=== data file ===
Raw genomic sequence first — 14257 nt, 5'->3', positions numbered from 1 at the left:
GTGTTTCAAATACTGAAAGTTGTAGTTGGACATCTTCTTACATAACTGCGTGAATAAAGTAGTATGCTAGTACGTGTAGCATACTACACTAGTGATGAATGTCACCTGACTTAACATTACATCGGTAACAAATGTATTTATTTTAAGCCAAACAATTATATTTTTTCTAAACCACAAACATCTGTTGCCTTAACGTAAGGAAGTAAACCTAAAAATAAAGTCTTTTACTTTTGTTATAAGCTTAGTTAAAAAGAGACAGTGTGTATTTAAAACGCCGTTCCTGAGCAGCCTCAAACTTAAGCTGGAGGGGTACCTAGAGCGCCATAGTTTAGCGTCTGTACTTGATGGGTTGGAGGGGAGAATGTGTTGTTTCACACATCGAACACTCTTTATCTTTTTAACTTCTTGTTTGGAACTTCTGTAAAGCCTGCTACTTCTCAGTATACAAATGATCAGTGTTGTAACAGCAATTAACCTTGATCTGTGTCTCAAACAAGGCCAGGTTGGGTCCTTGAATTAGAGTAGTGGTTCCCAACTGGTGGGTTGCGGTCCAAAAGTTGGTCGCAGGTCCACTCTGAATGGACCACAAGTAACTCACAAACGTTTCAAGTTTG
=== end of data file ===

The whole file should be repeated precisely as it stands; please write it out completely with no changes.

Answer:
Raw genomic sequence first — 14257 nt, 5'->3', positions numbered from 1 at the left:
GTGTTTCAAATACTGAAAGTTGTAGTTGGACATCTTCTTACATAACTGCGTGAATAAAGTAGTATGCTAGTACGTGTAGCATACTACACTAGTGATGAATGTCACCTGACTTAACATTACATCGGTAACAAATGTATTTATTTTAAGCCAAACAATTATATTTTTTCTAAACCACAAACATCTGTTGCCTTAACGTAAGGAAGTAAACCTAAAAATAAAGTCTTTTACTTTTGTTATAAGCTTAGTTAAAAAGAGACAGTGTGTATTTAAAACGCCGTTCCTGAGCAGCCTCAAACTTAAGCTGGAGGGGTACCTAGAGCGCCATAGTTTAGCGTCTGTACTTGATGGGTTGGAGGGGAGAATGTGTTGTTTCACACATCGAACACTCTTTATCTTTTTAACTTCTTGTTTGGAACTTCTGTAAAGCCTGCTACTTCTCAGTATACAAATGATCAGTGTTGTAACAGCAATTAACCTTGATCTGTGTCTCAAACAAGGCCAGGTTGGGTCCTTGAATTAGAGTAGTGGTTCCCAACTGGTGGGTTGCGGTCCAAAAGTTGGTCGCAGGTCCACTCTGAATGGACCACAAGTAACTCACAAACGTTTCAAGTTTG